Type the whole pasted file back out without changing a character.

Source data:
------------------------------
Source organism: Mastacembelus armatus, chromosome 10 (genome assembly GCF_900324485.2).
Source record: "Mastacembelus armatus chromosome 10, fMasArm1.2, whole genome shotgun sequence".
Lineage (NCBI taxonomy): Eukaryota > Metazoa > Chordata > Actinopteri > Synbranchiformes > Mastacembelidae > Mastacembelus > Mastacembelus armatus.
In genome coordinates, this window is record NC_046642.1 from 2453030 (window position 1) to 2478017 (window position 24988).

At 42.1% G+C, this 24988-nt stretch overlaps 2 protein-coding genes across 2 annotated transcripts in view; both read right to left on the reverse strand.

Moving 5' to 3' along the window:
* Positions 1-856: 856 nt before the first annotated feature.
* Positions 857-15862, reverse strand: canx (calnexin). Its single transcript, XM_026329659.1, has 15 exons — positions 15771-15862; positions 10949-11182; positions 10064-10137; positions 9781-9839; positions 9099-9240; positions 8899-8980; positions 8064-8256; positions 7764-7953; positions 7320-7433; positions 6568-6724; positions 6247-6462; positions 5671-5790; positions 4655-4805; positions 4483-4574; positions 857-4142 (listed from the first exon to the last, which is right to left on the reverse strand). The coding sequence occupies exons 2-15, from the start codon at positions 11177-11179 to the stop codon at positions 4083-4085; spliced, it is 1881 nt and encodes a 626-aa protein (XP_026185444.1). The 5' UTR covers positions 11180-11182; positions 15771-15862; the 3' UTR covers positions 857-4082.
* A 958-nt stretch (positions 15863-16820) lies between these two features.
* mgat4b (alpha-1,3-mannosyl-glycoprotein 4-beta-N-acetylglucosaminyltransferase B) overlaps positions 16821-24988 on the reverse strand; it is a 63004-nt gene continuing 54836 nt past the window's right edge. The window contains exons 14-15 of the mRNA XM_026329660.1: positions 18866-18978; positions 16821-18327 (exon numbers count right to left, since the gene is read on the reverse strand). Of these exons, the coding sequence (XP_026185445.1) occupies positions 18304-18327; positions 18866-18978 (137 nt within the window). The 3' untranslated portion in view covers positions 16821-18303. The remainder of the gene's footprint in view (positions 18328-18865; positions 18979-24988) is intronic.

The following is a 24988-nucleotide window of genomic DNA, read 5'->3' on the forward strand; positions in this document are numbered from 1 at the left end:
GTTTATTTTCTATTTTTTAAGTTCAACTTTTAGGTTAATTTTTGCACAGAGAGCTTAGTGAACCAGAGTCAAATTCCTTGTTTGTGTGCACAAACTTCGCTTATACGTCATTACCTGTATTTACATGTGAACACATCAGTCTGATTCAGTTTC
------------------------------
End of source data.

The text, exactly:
Source organism: Mastacembelus armatus, chromosome 10 (genome assembly GCF_900324485.2).
Source record: "Mastacembelus armatus chromosome 10, fMasArm1.2, whole genome shotgun sequence".
Lineage (NCBI taxonomy): Eukaryota > Metazoa > Chordata > Actinopteri > Synbranchiformes > Mastacembelidae > Mastacembelus > Mastacembelus armatus.
In genome coordinates, this window is record NC_046642.1 from 2453030 (window position 1) to 2478017 (window position 24988).

At 42.1% G+C, this 24988-nt stretch overlaps 2 protein-coding genes across 2 annotated transcripts in view; both read right to left on the reverse strand.

Moving 5' to 3' along the window:
* Positions 1-856: 856 nt before the first annotated feature.
* Positions 857-15862, reverse strand: canx (calnexin). Its single transcript, XM_026329659.1, has 15 exons — positions 15771-15862; positions 10949-11182; positions 10064-10137; positions 9781-9839; positions 9099-9240; positions 8899-8980; positions 8064-8256; positions 7764-7953; positions 7320-7433; positions 6568-6724; positions 6247-6462; positions 5671-5790; positions 4655-4805; positions 4483-4574; positions 857-4142 (listed from the first exon to the last, which is right to left on the reverse strand). The coding sequence occupies exons 2-15, from the start codon at positions 11177-11179 to the stop codon at positions 4083-4085; spliced, it is 1881 nt and encodes a 626-aa protein (XP_026185444.1). The 5' UTR covers positions 11180-11182; positions 15771-15862; the 3' UTR covers positions 857-4082.
* A 958-nt stretch (positions 15863-16820) lies between these two features.
* mgat4b (alpha-1,3-mannosyl-glycoprotein 4-beta-N-acetylglucosaminyltransferase B) overlaps positions 16821-24988 on the reverse strand; it is a 63004-nt gene continuing 54836 nt past the window's right edge. The window contains exons 14-15 of the mRNA XM_026329660.1: positions 18866-18978; positions 16821-18327 (exon numbers count right to left, since the gene is read on the reverse strand). Of these exons, the coding sequence (XP_026185445.1) occupies positions 18304-18327; positions 18866-18978 (137 nt within the window). The 3' untranslated portion in view covers positions 16821-18303. The remainder of the gene's footprint in view (positions 18328-18865; positions 18979-24988) is intronic.

The following is a 24988-nucleotide window of genomic DNA, read 5'->3' on the forward strand; positions in this document are numbered from 1 at the left end:
GTTTATTTTCTATTTTTTAAGTTCAACTTTTAGGTTAATTTTTGCACAGAGAGCTTAGTGAACCAGAGTCAAATTCCTTGTTTGTGTGCACAAACTTCGCTTATACGTCATTACCTGTATTTACATGTGAACACATCAGTCTGATTCAGTTTC